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  •  

     Hark! The Herald Angels Sing

    (Charles Wesley/George Whitefield/Martin Madan/Felix Mendelssohn/William Hayman Cummings)

     

    This carol was written in the first half of the 1700s by the hymn writer Charles Wesley and appeared in his Hymns and Sacred Poems published in 1739.  It is said the influence for this carol came from him walking to a Christmas Day service and hearing the church bells of London ringing joyously.  Originally it had ten verses and was given the title and initial line of "Hark! How All the Welkin Rings" and due to the fact that hymnals did not provide specific music for singers in the 18th century it was sung to a tune that was also popular as an accompaniment to "Amazing Grace".  Charles Wesley though it would be given the same tune as his "Christ the Lord is Risen Today", traditionally sung at Easter but over the years it would undergo several changes and in 1753 it was rewritten by the minister George Whitefield who also changed the first two lines.  Re-written again Reverend Martin Madan changed the seventh and eighth lines in 1760 in a further adaptation, and these were followed by yet further changes in 1782, 1810 and 1861.   The music that we now know as the tune for "Hark! The Herald Angels Sing" was an adaptation by the organist William Hayman Cummings and presented by him on Christmas Day 1855.  He had sung as a chorister when Felix Mendelssohn had conducted a performance of his Elijah and obviously retaining and interest in his music he decided to take the second chorus, "Gott ist Licht" (God is Light), from his 1840 cantata Festgesang (Festival Song).  Festegang was actually a commemorative piece honouring the invention of the printing press and it's creator, Johann Gutenberg, and Mendelssohn said himself that the song "could be used with many choruses" but followed that with "it should never be used for sacred music".  A suggestion for his reasoning behind this statement is the likeness of it to Johann Sebastian Bach's "Gavotte" that appeared in his Orchestral Suite No. 4 and the fact that he could have possibly adapted the piece for his own use.  Remaining a very popular Christmas carol it was arranged and published by Sir David Willcocks  in his Carols for Choirs in 1961 and has been the recessional hymn since 1918 for King's College, Cambridge, in their annual Festival of Nine Lessons and Carols. Appearing in many films and TV shows it can be heard in It's a Wonderful Life, A Charlie Brown Christmas, Peace on Earth, The Simpsons, South Park and Pinky and the Brain, and often sung by popular artists it has been recorded by Mariah Carey, The Fall, Bradley Joseph and Busted.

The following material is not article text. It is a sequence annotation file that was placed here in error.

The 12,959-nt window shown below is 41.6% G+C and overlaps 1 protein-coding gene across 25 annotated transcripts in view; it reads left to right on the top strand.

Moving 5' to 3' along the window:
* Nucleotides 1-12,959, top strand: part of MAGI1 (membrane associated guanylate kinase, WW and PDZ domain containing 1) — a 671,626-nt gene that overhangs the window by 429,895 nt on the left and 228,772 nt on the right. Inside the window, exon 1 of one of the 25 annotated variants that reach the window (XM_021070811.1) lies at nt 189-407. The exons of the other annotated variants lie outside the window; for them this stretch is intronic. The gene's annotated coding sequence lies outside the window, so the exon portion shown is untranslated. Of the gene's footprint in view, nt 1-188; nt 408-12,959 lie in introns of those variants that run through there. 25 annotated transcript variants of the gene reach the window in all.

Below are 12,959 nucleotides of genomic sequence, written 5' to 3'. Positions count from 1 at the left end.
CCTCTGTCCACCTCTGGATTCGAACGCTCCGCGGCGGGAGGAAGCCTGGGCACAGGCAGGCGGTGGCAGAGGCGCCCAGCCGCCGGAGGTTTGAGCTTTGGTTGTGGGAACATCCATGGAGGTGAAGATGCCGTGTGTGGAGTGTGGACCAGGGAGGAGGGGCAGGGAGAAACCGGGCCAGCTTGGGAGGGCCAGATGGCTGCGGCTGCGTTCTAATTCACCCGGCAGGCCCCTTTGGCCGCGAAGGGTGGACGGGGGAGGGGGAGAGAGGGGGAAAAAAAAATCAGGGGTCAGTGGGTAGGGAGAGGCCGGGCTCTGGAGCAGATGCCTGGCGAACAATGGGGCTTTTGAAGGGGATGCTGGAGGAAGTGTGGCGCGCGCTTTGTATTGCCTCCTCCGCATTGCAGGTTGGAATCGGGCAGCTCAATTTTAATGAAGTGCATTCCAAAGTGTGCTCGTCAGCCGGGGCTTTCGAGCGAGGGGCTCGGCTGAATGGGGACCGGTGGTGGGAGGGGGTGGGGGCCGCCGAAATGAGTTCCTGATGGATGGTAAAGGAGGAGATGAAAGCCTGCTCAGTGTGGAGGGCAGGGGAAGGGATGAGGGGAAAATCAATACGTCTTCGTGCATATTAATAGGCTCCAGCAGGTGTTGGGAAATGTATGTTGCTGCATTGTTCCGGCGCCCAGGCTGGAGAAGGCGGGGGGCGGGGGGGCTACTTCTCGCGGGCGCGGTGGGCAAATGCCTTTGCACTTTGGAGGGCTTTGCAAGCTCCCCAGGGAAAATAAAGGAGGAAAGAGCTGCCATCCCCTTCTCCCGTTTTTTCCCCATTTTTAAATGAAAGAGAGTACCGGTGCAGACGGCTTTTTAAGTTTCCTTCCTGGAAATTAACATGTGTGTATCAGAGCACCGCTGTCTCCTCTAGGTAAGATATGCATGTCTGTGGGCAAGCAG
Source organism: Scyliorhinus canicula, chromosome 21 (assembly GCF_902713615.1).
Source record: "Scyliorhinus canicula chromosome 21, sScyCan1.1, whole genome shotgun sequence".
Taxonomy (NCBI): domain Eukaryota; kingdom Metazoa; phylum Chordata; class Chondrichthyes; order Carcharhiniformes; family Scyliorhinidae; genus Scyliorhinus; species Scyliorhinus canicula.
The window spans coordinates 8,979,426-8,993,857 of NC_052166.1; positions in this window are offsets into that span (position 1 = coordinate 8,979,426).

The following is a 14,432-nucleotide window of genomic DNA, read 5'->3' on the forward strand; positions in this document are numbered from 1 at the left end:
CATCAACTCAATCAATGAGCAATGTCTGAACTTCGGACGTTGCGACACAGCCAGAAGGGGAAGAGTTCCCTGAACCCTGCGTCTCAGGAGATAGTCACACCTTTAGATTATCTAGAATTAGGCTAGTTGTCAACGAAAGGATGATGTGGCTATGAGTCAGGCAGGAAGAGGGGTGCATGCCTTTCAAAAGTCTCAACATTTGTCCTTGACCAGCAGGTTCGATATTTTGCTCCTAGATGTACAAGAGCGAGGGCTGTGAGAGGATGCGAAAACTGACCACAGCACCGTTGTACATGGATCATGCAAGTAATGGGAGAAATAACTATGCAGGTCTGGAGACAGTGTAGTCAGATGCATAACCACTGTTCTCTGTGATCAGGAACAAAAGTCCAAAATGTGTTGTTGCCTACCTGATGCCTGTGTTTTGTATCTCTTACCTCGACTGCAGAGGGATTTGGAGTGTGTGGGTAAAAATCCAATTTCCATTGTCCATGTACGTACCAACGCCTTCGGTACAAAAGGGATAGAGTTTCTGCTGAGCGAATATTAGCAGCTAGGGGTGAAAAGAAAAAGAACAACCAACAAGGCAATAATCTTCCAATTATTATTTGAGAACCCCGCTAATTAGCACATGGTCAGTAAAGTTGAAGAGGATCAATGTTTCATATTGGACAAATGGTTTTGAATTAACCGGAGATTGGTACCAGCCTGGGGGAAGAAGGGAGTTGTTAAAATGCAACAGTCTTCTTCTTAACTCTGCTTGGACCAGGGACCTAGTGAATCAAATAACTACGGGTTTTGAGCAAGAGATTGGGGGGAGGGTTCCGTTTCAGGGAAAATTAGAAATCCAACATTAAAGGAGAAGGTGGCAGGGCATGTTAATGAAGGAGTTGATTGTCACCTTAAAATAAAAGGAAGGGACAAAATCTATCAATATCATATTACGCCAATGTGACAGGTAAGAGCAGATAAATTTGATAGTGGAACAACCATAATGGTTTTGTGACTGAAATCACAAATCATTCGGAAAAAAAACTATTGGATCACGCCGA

Black Dyke Mills Band recordings

    Chandos 4541 (CD: A Christmas Fantasy)

     

    Boston Pops recordings

    Philips 416 287 - 2 (CD:  We Wish You a Merry Christmas)

    Conductor - John Williams 

     

    DG 419 414-2 (CD: White Christmas)

    Conductor - Arthur Fiedler

     

    RCA 09026-61685-2 (CD: Pops Christmas Party)

    Conductor - Arthur Fiedler

     

    Sony SK 48232 (CD: Joy to the World)

    Conductor - John Williams

    Tanglewood Festival Chorus 

     

    Philharmonic Symphony Orchestra recordings

    Naxos 8.990005 (CD: Joy to the World)

    Conductor - Richard Hayman 

     

    Rochester Pops Orchestra 

    Koch CHD 1531 (CD: Joy to the World - Carols for Orchestra and Chorus)

     

    St Louis Philharmonic Orchestra recordings

    Sonari records - 7 55724 00272 3 (CD: Christmas with the Philharmonic)

    Conductor - Robert Hart Baker

     

    Sources:

    1. http://www.hymnsandcarolsofchristmas.com/Hymns_and_Carols/hark_the_herald_angels_sing.htm
    2. http://www.cyberhymnal.org/htm/h/h/a/hhangels.htm
    3. http://en.wikipedia.org/wiki/Hark,_The_Herald_Angels_Sing
    4. http://en.wikipedia.org/wiki/William_Hayman_Cummings

     

     

     

     

     

     

     



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